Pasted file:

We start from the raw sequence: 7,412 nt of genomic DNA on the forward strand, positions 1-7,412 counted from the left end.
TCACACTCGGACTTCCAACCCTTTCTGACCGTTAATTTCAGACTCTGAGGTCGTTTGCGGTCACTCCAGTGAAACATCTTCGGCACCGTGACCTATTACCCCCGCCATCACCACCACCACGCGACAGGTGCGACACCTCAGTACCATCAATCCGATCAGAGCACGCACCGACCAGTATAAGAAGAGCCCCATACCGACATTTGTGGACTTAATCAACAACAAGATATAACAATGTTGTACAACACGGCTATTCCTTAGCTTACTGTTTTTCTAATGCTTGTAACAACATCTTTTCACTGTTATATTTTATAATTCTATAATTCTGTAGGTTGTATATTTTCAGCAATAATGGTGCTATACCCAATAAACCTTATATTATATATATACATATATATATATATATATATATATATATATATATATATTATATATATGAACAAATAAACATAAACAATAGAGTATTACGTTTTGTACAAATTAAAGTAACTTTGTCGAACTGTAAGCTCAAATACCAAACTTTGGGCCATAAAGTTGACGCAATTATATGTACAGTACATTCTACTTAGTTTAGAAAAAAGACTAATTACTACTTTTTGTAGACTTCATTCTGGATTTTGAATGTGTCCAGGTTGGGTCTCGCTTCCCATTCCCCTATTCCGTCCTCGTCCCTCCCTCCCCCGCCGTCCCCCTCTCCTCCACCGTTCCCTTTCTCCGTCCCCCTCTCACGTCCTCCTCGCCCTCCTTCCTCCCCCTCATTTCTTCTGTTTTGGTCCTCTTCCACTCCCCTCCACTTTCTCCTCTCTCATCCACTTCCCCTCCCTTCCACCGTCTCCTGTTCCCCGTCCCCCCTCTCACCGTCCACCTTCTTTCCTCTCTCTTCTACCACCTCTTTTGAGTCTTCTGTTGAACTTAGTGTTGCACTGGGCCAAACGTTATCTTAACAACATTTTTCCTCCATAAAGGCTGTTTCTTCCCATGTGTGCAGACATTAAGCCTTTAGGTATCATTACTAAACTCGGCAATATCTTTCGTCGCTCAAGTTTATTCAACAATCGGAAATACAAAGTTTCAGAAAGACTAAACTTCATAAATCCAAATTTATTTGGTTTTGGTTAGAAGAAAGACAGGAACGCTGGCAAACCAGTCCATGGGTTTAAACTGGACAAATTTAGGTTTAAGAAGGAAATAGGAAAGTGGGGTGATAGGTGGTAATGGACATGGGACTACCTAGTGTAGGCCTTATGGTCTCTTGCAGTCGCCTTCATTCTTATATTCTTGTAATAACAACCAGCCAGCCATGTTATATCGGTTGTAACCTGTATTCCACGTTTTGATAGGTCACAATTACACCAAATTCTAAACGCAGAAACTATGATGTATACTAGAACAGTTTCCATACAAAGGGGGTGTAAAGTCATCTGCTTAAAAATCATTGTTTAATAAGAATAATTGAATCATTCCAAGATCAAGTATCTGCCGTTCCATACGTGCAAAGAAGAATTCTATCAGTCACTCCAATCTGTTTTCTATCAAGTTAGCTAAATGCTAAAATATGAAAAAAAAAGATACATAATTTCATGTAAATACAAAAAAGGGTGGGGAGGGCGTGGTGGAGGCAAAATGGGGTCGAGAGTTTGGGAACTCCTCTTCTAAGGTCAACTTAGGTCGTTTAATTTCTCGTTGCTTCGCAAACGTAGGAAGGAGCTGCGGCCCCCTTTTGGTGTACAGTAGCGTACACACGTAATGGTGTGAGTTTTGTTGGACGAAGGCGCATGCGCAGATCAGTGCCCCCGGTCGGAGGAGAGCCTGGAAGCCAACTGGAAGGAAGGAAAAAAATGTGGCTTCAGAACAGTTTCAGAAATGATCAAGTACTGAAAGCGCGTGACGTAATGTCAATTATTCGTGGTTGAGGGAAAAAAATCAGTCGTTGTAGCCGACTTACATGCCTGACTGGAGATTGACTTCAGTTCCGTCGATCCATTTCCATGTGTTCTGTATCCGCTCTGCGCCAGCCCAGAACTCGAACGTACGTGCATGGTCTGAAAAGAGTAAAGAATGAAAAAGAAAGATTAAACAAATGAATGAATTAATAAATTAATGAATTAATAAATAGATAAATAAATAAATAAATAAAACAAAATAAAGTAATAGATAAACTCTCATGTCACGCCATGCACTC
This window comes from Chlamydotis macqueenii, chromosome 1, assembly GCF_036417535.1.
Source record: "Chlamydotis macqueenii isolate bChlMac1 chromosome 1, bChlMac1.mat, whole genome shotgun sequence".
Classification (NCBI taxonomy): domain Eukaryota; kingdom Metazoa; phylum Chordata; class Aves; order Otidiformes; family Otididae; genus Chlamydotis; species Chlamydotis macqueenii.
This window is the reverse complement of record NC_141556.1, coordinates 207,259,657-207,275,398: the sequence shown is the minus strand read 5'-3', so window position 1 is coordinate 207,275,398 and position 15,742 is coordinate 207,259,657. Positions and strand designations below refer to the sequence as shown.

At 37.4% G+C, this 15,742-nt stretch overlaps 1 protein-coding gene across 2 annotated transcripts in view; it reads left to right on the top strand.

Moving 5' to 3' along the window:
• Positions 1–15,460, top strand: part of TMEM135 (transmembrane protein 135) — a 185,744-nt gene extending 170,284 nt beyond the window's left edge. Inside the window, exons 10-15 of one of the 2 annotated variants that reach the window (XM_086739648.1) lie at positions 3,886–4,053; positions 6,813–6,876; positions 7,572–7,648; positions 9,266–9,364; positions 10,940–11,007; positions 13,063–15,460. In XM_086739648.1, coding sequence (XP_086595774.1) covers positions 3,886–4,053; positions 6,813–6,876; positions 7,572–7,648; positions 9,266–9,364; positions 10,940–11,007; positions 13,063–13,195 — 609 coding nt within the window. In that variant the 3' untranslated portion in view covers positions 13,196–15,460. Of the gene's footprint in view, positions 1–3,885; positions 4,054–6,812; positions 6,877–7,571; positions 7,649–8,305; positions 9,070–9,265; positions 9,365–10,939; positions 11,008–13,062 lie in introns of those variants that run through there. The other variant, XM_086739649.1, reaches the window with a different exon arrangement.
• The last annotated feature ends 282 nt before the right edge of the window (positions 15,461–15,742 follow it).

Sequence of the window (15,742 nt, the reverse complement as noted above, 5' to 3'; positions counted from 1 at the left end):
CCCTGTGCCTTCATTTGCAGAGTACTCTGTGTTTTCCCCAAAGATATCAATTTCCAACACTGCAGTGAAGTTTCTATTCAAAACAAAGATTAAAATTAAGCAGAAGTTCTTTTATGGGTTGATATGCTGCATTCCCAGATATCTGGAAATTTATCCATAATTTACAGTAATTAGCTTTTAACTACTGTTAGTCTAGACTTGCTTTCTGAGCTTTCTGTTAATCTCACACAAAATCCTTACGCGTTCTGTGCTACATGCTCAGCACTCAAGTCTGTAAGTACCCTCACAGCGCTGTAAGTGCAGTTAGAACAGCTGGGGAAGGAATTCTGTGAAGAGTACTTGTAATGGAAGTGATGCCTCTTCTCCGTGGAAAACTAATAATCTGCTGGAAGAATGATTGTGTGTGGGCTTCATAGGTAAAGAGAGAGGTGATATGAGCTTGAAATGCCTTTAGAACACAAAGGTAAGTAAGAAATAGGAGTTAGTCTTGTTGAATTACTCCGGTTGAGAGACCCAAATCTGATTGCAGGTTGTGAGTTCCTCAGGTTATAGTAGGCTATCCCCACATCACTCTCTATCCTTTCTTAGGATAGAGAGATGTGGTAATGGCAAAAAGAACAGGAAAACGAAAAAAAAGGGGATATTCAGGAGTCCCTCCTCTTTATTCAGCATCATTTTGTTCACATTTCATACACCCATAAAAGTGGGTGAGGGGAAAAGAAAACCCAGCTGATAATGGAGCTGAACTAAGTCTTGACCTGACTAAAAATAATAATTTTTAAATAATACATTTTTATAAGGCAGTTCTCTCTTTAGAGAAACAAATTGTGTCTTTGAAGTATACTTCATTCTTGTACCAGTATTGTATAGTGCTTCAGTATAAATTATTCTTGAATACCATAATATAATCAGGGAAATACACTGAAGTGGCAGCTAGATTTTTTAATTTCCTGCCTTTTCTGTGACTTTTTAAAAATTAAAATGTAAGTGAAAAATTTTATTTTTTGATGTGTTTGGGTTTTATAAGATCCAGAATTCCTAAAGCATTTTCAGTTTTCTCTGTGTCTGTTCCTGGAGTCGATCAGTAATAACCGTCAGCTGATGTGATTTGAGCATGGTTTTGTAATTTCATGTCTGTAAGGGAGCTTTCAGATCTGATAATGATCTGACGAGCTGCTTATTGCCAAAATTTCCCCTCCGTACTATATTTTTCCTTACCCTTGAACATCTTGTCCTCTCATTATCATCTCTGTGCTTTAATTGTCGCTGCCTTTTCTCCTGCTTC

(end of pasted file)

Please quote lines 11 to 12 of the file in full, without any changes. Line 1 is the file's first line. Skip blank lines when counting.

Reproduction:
Sequence of the window (15,742 nt, the reverse complement as noted above, 5' to 3'; positions counted from 1 at the left end):
CCCTGTGCCTTCATTTGCAGAGTACTCTGTGTTTTCCCCAAAGATATCAATTTCCAACACTGCAGTGAAGTTTCTATTCAAAACAAAGATTAAAATTAAGCAGAAGTTCTTTTATGGGTTGATATGCTGCATTCCCAGATATCTGGAAATTTATCCATAATTTACAGTAATTAGCTTTTAACTACTGTTAGTCTAGACTTGCTTTCTGAGCTTTCTGTTAATCTCACACAAAATCCTTACGCGTTCTGTGCTACATGCTCAGCACTCAAGTCTGTAAGTACCCTCACAGCGCTGTAAGTGCAGTTAGAACAGCTGGGGAAGGAATTCTGTGAAGAGTACTTGTAATGGAAGTGATGCCTCTTCTCCGTGGAAAACTAATAATCTGCTGGAAGAATGATTGTGTGTGGGCTTCATAGGTAAAGAGAGAGGTGATATGAGCTTGAAATGCCTTTAGAACACAAAGGTAAGTAAGAAATAGGAGTTAGTCTTGTTGAATTACTCCGGTTGAGAGACCCAAATCTGATTGCAGGTTGTGAGTTCCTCAGGTTATAGTAGGCTATCCCCACATCACTCTCTATCCTTTCTTAGGATAGAGAGATGTGGTAATGGCAAAAAGAACAGGAAAACGAAAAAAAAGGGGATATTCAGGAGTCCCTCCTCTTTATTCAGCATCATTTTGTTCACATTTCATACACCCATAAAAGTGGGTGAGGGGAAAAGAAAACCCAGCTGATAATGGAGCTGAACTAAGTCTTGACCTGACTAAAAATAATAATTTTTAAATAATACATTTTTATAAGGCAGTTCTCTCTTTAGAGAAACAAATTGTGTCTTTGAAGTATACTTCATTCTTGTACCAGTATTGTATAGTGCTTCAGTATAAATTATTCTTGAATACCATAATATAATCAGGGAAATACACTGAAGTGGCAGCTAGATTTTTTAATTTCCTGCCTTTTCTGTGACTTTTTAAAAATTAAAATGTAAGTGAAAAATTTTATTTTTTGATGTGTTTGGGTTTTATAAGATCCAGAATTCCTAAAGCATTTTCAGTTTTCTCTGTGTCTGTTCCTGGAGTCGATCAGTAATAACCGTCAGCTGATGTGATTTGAGCATGGTTTTGTAATTTCATGTCTGTAAGGGAGCTTTCAGATCTGATAATGATCTGACGAGCTGCTTATTGCCAAAATTTCCCCTCCGTACTATATTTTTCCTTACCCTTGAACATCTTGTCCTCTCATTATCATCTCTGTGCTTTAATTGTCGCTGCCTTTTCTCCTGCTTC